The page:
So what does this insightful young woman think of the future, of what lies ahead for her country and for the world in general? For her, it’s been amazing watching how the revolutions have unravelled in a global way, “from Egypt to Wall street. It just goes to show that the system that’s been in place really isn’t working.” But she reckons everything that has happened thus far isn’t even the tip of the iceberg. “Revolutions may happen with the purest of intentions but in the end we have to see if the things these people are fighting for are implemented and to what extent.” Aquamarina knows that the dust is yet to settle, and that we must patiently wait to see what has actually changed. For the time being, she will keep on championing art as not only a means of expression, but also as a means to educate and in many ways a saviour in times of need.

Written by: Nicole McLennan and Hana Difrawy

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Burberry: ‘Art of the Trench’

Last weekend saw Burberry bring together all lovers of the iconic Trench Coat! Burberry hosted a very exciting event in India to celebrate the ‘Art of the Trench’. Chief Creative Officer Christopher Bailey curated an interactive exhibition that featured photographs of people wearing iconic Burberry Trench Coats throughout Delhi and Mumbai. "I am incredibly excited about our Art of the Trench India project that we’ve been working on. We have this incredible portfolio of portraits taken by Manou, the Indian streetstyle photographer, throughout Delhi and Mumbai of people wearing their iconic trench coats which we are thrilled to be showcasing both physically and digitally.”

At the event, there were LED screens placed strategically around the room all displaying street-style portraits, some were taken by Indian photographer Manou and others by the public. Burberry now invites all of us all around the world to take candid photos of each other sporting a trench and upload them to the ‘Art of the Trench’ website. The website is fully integrated with Social Networking; it works to celebrate the iconic Burberry trench coat and the people who wear it.  The trench is an iconic piece of British apparel, one that certainly deserves a celebration to this standard!

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A Dissociative Identity

Model - Egija Zviedre
Photographer - Chris Edwards
Hair & Makeup - Bobbie Ross
Directors & Stylists - Nicole McLennan, Hana Difrawy

Little Wing's first editorial fashion photo shoot has gone swimmingly well thanks to a few people mentioned above and to two fabulous shops lending us their clothes: 'That Vintage Shop' and 'Rock & Robes'.  We hope you all enjoy the shoot, look out for more to come in the near future! 

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That Vintage Shop

There’s no denying that vintage fashion has become hugely popular in the last ten years. Perhaps it is because we are enamoured with past decades and we urge for some 1920’s flapper glamour, or the romance of the 50’s, the psychedelic allure of the 70’s, or the structured big shoulders reminiscent of the 80’s. Maybe it’s because some of us have found the benefit of being thrifty, both to save some money and in the interest of being green. Regardless, vintage is where it’s at – a salute to the past as we incorporate it with the modern.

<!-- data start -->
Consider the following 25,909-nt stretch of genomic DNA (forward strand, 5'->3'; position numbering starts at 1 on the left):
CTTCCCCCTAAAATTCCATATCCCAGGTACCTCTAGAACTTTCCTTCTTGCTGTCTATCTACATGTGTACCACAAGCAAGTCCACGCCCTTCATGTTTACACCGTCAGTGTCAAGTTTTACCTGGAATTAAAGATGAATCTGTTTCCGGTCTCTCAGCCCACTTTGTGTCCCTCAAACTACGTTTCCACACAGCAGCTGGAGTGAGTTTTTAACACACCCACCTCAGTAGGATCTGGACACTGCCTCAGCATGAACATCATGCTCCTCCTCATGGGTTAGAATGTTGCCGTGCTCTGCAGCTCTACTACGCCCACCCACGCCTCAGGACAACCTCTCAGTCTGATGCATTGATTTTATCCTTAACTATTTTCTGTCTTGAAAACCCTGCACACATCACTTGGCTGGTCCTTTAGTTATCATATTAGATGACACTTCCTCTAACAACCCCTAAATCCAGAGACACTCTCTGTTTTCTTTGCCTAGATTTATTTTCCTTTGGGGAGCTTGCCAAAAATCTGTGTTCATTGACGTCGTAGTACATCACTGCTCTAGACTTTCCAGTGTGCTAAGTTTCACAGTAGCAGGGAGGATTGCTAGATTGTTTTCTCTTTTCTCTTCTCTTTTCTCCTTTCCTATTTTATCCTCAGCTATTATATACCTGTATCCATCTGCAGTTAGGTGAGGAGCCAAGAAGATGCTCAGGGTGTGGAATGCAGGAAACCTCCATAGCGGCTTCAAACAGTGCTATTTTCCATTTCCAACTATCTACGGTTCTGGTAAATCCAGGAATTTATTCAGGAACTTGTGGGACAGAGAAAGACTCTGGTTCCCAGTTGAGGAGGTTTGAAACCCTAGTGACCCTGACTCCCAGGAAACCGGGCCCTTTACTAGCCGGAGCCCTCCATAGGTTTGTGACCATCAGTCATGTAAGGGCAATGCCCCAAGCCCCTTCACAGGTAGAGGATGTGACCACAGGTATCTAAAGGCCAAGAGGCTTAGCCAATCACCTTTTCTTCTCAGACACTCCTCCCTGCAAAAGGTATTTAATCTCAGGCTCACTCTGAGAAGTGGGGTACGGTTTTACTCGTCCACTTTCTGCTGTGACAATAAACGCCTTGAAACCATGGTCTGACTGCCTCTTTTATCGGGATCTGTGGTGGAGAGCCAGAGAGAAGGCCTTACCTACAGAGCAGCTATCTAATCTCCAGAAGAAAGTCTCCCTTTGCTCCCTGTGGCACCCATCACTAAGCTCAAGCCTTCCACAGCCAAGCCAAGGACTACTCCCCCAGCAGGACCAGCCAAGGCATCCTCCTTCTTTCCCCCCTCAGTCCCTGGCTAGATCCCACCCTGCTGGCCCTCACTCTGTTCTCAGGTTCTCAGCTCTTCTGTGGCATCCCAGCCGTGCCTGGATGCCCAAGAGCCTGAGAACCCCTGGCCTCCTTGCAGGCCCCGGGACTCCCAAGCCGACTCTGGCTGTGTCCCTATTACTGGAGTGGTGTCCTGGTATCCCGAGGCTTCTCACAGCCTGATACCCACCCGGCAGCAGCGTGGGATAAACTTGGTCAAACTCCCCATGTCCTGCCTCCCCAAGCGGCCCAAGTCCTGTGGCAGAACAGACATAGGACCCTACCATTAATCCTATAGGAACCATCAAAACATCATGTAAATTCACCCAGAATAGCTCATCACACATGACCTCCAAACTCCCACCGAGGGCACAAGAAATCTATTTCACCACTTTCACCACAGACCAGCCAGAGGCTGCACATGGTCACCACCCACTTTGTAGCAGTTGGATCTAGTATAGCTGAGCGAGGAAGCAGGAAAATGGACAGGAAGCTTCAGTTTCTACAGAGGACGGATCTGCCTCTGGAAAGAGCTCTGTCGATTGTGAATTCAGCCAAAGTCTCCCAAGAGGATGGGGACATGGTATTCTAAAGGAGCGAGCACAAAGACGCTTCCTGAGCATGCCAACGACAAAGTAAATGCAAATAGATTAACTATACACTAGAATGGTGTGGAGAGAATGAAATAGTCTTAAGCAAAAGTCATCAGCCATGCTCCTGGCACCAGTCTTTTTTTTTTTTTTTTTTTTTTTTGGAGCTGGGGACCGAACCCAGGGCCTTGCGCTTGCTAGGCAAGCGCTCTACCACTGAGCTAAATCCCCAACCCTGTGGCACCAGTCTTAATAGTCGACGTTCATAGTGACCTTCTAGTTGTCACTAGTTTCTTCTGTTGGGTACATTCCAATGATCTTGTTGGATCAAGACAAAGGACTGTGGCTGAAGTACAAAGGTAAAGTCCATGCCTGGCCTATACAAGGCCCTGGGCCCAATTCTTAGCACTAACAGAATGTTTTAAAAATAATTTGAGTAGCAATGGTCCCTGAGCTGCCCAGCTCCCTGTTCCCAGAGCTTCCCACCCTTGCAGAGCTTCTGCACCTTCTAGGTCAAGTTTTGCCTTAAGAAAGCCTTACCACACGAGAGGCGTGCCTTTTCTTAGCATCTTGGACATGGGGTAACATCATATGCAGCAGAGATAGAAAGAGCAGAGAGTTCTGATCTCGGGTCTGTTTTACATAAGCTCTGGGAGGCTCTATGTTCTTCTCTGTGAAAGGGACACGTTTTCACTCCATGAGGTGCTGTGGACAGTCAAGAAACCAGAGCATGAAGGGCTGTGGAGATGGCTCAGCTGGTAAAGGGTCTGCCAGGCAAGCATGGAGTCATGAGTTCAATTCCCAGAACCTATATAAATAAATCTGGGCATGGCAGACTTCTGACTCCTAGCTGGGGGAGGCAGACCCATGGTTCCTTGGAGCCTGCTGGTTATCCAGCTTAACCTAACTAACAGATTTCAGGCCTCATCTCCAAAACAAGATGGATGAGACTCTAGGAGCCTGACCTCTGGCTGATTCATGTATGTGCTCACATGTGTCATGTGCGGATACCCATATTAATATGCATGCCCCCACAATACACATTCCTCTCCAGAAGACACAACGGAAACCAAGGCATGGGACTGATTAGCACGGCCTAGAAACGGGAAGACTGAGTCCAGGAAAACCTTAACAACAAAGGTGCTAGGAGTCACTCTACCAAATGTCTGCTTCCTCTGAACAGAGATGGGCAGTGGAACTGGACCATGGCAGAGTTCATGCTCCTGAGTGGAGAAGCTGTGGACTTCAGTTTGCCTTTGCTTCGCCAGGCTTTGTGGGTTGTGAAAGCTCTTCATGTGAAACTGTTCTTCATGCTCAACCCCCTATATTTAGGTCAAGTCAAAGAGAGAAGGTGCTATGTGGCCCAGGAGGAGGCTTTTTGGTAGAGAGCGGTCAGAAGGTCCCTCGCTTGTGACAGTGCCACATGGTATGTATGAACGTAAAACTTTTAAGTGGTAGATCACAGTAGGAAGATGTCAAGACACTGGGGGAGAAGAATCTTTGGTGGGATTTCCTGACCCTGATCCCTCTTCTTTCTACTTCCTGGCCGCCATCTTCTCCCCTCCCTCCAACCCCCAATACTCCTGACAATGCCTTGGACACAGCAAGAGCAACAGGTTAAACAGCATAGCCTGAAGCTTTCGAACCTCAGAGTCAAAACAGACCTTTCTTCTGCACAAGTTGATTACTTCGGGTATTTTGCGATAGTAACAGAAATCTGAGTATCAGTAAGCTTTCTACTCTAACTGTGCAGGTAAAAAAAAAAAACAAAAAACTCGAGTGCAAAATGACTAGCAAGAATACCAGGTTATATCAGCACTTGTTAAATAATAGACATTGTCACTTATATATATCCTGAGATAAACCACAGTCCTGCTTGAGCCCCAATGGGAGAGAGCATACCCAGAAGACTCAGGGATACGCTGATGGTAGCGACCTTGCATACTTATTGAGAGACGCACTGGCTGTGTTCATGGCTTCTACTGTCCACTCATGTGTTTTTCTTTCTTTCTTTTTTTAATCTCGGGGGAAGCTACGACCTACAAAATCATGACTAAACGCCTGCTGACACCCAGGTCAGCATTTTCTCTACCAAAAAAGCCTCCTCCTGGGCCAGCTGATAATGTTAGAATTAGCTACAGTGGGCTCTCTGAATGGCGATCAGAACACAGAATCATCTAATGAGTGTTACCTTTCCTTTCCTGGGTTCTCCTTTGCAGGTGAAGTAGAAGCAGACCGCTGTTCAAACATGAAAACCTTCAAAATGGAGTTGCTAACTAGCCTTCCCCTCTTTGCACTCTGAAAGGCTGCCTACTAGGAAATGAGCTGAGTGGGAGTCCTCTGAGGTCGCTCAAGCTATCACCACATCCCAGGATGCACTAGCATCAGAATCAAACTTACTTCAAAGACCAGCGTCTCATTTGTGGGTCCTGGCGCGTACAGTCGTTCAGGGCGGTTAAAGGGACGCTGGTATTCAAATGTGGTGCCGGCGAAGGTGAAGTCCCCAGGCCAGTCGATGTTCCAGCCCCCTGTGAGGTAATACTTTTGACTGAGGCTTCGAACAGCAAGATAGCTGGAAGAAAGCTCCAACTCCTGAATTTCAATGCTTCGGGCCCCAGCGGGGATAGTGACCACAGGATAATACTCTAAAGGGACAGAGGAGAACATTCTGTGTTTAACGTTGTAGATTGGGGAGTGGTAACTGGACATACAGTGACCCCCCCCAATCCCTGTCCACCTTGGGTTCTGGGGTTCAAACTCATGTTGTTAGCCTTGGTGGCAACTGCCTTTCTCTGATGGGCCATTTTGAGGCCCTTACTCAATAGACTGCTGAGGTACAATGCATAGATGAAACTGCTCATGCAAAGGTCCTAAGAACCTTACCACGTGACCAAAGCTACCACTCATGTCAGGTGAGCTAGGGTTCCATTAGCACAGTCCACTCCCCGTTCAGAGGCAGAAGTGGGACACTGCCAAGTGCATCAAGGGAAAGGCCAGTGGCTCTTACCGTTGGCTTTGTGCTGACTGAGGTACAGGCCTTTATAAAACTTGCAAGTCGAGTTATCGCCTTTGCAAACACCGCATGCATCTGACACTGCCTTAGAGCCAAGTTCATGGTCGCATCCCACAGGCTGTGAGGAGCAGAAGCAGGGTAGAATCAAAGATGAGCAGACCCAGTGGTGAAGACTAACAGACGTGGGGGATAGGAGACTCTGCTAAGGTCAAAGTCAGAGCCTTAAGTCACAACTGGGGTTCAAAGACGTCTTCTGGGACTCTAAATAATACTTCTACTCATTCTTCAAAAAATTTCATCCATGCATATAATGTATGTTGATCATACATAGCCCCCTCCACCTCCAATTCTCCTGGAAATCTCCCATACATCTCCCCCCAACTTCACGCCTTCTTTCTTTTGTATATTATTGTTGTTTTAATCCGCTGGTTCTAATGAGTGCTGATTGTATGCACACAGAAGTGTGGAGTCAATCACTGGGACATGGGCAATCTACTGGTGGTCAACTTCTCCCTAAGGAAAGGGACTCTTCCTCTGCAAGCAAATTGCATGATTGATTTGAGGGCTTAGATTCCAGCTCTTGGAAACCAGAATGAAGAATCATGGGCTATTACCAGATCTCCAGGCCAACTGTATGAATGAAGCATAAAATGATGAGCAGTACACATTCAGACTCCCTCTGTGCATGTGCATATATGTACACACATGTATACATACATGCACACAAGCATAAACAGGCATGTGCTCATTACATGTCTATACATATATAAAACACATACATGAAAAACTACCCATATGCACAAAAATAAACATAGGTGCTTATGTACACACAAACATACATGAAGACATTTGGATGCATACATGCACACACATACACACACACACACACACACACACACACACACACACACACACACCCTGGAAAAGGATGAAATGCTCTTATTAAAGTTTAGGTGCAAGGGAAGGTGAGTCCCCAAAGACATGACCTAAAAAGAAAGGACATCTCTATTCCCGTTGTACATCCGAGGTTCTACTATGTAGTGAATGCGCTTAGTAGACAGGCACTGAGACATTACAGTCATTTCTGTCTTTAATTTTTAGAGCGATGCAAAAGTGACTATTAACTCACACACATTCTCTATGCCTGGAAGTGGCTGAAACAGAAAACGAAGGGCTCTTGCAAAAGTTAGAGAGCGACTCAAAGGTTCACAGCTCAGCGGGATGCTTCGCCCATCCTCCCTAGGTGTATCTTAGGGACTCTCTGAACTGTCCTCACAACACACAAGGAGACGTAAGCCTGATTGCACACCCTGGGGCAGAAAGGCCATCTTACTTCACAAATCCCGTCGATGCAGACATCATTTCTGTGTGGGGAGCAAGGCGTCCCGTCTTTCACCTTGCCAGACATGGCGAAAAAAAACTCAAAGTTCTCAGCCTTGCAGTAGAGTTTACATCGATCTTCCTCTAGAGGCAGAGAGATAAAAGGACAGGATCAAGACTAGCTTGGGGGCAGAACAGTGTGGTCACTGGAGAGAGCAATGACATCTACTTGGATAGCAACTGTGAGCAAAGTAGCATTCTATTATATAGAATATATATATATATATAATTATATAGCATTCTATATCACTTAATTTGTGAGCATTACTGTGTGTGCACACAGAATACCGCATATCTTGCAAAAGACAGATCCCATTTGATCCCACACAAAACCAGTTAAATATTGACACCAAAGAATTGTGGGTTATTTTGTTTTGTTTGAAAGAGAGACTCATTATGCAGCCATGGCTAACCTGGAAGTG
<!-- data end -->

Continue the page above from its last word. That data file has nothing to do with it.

It’s difficult to find truly great vintage shops where the collections are nicely edited and picked with care for a true vintage customer. Many times you’re faced with a warehouse packed to the brim with second hand clothing and while you can really find some gems in places like that, you have to have the patience of a saint and the eye of an eagle. Luckily, That Vintage Shop in Kingston-upon-Thames is like the light at the end of the vintage shop tunnel. Here at Little Wing we had the pleasure of featuring a few of their pieces in our first fashion editorial. Located on Old London Road, it is a beautiful store filled with many treasures. It’s run by Katie, a young entrepreneur with fashion hardwired into her DNA – her grandmother was a designer and Katie followed in her footsteps at university, after which she decided to open up shop.

The result is a beautiful, comprehensive collection of vintage pieces that are relevant to our times. From a railing with stunning embellished oversized jumpers in a range of bright, bold hues such as scarlet red or royal blue, to the prettiest girly dresses in super sweet pastels, to reformed Levi’s cut-offs with leather inserts, choices are plentiful. The shop itself is perfect in terms of the merchandise layout, as it’s not overwhelming but rather really accessible. It’s got flare and personality; it’s got that certain je ne sais quoi that makes you want to take your time and stick around because you know you’re about to find something precious.

Not much is left to say except that you should go and check it out for yourselves! Definitely worth the visit. If you’re sceptical, ask the hundreds of vintage fashion lovers that frequent the shop from local towns and even those that come all the way from South West London.

Written By: Nicole McLennan

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Q&A: Egija Zviedre

Little Wing had the pleasure of working with model and actress Egija Zviedre in our first fashion editorial. Her professionalism, flexibility and commitment stem from her undeniable passion for her job which is utterly infectious.  She is as fascinating as she is interesting.  In between hair and makeup and snapping shots, we got the chance to delve a little deeper into her life.